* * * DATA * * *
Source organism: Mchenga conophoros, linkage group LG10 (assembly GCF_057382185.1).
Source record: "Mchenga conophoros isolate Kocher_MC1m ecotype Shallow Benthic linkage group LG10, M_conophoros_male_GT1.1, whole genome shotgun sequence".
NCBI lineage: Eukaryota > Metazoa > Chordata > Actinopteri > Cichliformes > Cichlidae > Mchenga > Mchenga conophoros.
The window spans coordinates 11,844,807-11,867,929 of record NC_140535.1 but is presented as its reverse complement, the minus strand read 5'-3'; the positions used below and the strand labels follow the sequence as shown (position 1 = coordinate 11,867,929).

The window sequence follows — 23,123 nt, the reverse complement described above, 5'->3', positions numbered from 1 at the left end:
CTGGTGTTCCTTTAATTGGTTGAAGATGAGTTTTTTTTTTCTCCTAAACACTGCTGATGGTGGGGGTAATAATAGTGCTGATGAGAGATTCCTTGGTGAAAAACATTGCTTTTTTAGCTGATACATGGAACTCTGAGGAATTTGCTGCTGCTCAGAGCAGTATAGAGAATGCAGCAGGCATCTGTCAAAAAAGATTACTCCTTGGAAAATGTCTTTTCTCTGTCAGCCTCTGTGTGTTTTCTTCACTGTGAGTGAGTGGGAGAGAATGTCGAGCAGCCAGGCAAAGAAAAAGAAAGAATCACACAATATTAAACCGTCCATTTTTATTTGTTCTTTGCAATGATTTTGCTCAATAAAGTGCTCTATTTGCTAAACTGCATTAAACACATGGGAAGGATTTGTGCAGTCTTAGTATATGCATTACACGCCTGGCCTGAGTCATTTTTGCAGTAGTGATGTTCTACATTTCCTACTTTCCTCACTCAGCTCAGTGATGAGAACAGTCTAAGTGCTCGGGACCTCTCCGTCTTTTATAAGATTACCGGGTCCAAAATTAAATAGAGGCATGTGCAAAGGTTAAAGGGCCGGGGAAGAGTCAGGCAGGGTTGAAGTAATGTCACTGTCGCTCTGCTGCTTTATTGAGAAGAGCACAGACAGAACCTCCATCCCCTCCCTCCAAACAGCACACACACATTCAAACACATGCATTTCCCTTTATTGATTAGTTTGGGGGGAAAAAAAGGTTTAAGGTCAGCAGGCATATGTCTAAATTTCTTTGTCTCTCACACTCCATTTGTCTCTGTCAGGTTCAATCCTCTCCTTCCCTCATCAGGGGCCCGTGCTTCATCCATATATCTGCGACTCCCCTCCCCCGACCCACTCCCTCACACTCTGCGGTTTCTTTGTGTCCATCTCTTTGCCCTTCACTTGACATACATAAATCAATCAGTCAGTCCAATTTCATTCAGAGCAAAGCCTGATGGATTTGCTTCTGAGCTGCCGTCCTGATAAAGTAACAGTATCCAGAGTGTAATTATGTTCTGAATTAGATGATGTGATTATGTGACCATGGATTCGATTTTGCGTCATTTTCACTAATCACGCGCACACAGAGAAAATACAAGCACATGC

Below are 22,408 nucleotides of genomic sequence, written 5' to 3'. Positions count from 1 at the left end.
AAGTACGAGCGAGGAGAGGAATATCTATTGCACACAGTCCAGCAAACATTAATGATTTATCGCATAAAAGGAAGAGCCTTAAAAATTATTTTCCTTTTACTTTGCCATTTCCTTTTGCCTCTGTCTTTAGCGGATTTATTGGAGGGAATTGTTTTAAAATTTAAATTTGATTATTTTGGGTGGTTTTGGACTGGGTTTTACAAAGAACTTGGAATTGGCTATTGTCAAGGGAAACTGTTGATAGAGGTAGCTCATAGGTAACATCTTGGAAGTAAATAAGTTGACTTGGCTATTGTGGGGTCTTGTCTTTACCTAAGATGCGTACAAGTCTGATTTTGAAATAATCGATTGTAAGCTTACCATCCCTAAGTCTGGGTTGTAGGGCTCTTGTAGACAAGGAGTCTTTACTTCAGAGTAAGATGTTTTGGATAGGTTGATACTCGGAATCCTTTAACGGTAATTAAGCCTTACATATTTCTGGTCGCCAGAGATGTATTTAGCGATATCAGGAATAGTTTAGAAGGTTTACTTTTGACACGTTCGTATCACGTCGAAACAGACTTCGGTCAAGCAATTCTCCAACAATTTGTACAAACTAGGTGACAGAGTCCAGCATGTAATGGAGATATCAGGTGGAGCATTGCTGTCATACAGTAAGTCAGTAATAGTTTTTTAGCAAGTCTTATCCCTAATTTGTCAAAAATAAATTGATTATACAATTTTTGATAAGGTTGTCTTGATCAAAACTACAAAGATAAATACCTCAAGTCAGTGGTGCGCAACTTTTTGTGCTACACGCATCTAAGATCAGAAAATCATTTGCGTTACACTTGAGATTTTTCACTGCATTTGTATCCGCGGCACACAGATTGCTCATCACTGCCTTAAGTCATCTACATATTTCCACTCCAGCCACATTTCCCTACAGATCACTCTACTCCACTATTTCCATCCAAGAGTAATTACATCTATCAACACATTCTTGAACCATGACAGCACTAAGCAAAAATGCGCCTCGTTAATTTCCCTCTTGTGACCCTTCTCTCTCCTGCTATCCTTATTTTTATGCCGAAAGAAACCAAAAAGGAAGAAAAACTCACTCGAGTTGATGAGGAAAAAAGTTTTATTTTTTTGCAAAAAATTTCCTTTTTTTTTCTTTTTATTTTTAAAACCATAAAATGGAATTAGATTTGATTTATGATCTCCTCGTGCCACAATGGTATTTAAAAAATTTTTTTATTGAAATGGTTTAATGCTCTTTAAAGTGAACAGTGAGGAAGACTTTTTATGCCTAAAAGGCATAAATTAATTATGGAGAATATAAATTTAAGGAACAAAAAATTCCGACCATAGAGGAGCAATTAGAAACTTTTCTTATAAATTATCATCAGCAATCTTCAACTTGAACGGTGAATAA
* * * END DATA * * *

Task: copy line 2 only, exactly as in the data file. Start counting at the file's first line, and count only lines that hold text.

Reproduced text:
Source record: "Mchenga conophoros isolate Kocher_MC1m ecotype Shallow Benthic linkage group LG10, M_conophoros_male_GT1.1, whole genome shotgun sequence".